In another split with the A.J. Smith era, the team went with biggest need in the first round and best players available in the later rounds.
Before D.J. Fluker was taken 11th overall, the Chargers last drafted an offensive lineman in the first round when they selected Jim Lachey in 1985.
Smith was also known for going against the grain and picking under-the-radar players, and taking Manti Te’o in the second round was another departure from the old way of doing things.
Finally, taking Keenan Allen in the third round meant Telesco was OK with drafting the best player available, even if it was not a major need (remember, the team still had Danario Alexander and Malcom Floyd at this time).
The team had high hopes for Melvin Ingram heading into his second season, but a knee injury during OTAs (organized team activities) was a major blow to fans. The team had let outside linebackers Shaun Phillips and Antwan Barnes walk in free agency, so this injury was especially harsh.
But Telesco quickly quieted fans' fears with the signing of Dwight Freeney.
Even though Freeney also got hurt during the year, his signing showed fans Telesco and the Chargers were able to promptly handle problems.
Danario Alexander was coming off a great 2012 campaign in which he led the Chargers in receiving yards per game with 65.8. In 10 games, Alexander had 37 catches for 658 yards and seven touchdowns.
He had a history of knee issues, but it was hoped Alexander was going to be a major part of the offense in 2013.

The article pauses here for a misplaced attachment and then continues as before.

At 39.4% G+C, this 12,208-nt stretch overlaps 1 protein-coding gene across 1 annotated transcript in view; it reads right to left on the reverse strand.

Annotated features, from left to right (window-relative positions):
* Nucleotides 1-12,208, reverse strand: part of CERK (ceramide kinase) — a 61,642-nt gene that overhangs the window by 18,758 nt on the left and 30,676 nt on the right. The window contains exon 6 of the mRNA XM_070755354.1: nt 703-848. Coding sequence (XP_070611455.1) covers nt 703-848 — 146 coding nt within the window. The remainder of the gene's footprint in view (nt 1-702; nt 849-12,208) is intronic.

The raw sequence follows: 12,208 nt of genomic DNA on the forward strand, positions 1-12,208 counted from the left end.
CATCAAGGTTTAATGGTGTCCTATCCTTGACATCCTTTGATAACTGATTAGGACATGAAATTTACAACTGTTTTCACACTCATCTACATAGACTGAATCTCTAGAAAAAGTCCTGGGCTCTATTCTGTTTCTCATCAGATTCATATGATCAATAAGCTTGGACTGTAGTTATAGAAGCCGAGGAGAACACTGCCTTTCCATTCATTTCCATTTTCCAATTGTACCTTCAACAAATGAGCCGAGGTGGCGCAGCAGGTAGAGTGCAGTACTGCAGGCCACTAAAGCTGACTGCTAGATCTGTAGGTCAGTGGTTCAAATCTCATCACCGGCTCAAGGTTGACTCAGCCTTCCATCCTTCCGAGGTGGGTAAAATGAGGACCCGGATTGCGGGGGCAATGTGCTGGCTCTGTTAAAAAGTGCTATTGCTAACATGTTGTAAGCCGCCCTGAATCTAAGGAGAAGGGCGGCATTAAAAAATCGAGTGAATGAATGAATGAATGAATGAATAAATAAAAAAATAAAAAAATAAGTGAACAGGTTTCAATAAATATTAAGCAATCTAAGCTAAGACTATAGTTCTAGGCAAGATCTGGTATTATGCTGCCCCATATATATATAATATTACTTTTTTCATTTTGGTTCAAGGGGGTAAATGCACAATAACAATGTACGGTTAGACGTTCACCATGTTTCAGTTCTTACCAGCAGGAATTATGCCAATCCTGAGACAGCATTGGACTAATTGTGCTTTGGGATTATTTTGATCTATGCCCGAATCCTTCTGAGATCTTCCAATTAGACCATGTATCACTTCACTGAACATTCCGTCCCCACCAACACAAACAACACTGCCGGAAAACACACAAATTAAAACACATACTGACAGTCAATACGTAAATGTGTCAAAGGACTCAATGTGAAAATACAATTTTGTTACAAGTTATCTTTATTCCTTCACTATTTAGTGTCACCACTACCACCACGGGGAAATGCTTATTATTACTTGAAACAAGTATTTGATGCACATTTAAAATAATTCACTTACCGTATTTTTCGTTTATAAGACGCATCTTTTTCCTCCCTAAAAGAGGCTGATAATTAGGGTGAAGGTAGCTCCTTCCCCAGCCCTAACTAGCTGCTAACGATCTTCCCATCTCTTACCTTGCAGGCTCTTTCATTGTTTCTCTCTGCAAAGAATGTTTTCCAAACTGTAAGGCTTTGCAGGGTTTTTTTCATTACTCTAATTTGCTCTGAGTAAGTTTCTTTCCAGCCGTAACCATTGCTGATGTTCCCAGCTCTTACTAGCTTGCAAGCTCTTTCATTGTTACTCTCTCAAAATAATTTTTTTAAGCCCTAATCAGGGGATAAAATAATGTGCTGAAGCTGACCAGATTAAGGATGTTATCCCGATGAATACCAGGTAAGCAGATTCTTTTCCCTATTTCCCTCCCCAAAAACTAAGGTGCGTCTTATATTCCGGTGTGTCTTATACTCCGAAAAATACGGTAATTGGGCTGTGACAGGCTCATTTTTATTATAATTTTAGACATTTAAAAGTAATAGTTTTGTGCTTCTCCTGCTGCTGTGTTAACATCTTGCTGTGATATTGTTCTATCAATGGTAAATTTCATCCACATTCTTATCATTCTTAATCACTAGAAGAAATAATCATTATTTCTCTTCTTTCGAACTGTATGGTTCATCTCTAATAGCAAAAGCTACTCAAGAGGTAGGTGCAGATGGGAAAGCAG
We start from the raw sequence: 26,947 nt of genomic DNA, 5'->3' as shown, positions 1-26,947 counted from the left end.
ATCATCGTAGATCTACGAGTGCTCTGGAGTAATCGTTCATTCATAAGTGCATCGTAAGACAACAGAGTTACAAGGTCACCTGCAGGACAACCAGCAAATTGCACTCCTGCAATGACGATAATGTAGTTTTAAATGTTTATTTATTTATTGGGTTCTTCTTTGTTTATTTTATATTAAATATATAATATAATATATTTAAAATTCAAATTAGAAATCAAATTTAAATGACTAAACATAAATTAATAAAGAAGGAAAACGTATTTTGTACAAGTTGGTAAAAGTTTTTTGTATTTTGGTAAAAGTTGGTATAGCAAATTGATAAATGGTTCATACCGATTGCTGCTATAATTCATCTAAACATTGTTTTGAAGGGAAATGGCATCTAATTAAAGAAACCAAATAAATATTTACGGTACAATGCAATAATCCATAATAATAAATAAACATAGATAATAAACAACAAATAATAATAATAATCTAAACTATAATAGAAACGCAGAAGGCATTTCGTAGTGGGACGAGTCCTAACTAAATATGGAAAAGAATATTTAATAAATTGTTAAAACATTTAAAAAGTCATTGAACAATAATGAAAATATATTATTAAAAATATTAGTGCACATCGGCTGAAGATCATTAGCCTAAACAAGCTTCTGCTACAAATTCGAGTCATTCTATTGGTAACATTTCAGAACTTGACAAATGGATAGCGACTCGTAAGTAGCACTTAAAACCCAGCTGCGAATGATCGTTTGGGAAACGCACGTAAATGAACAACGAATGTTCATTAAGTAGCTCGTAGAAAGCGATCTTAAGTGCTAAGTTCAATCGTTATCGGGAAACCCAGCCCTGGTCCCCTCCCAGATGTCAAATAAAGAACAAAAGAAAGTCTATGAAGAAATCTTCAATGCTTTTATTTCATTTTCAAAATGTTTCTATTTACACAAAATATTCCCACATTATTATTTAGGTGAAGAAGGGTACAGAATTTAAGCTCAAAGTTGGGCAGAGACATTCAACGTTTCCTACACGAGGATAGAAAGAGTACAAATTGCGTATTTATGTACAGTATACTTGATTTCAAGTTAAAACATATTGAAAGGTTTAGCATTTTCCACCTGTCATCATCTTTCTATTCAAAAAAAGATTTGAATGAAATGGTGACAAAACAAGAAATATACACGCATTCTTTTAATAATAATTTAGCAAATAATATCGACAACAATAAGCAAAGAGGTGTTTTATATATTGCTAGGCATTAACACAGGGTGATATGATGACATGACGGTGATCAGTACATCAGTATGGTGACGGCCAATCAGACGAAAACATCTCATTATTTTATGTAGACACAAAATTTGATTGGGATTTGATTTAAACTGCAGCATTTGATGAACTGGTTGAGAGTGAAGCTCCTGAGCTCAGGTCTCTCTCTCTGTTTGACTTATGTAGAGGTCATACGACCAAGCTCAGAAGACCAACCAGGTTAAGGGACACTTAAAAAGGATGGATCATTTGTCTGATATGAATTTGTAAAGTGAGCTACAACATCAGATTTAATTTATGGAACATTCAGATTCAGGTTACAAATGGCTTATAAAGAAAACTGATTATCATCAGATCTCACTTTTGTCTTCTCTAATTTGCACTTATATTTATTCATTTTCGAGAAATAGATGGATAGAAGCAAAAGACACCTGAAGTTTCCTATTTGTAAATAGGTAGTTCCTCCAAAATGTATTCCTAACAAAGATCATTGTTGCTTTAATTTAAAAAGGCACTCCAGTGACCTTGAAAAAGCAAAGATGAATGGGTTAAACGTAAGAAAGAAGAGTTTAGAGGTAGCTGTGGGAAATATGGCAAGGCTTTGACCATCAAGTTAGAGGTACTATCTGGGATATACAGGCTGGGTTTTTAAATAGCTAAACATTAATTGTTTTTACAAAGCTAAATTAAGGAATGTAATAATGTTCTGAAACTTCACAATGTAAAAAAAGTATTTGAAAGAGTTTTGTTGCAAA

When he tore his ACL, a lot of fans worried about the state of the passing game, especially since Allen was still limited in practice while recovering from knee surgery after college.
Malcom Floyd suffered a neck injury just before halftime, leaving the team with no true No. 1 wide receiver.
Eddie Royal stepped up in a big way, hauling in 12 passes for 148 yards and five touchdowns in the first three games.
Keenan Allen had a total of four receptions for 30 yards in the first three games of the season, but with Floyd out, the rookie exploded onto the scene with 20 catches for 302 yards and two touchdowns the next three weeks.
The Chargers entered November with a record of 4-3 and were exceeding expectations of most fans.
After a bye week, the Bolts traveled to Washington D.C. to play a Redskins team that had not played very good football and was a disappointing 2-5.
In a back-and-forth game, Danny Woodhead stretched the ball toward the pylon and the referee signaled “Touchdown.” It would have put San Diego up 28-24 with 21 seconds to go in the game.
After further review...Woodhead was ruled down inside the 1-yard line.
The Chargers could not score on three attempts (one run and two passes) and Nick Novak kicked a field goal to send the game into overtime.
The Chargers gave up a touchdown on Washington’s opening drive to lose the game, and they also went on to lose three of the next four games.
All hope of the playoffs was gone. San Diego (5-7) needed to win out as well as a whole lot of help as the regular season came to an end.
With four games left in the season, San Diego (5-7) was not playing well, or at least the team was not winning games.
The score deficit in the seven losses was by an average of 5.8 points, so the Chargers were playing teams close but failing to get the victory.
Once Eli Manning and the Giants came to town, the Bolts found their winning ways and did not look back.
San Diego closed out the season with four straight wins, the final three coming against AFC West rivals.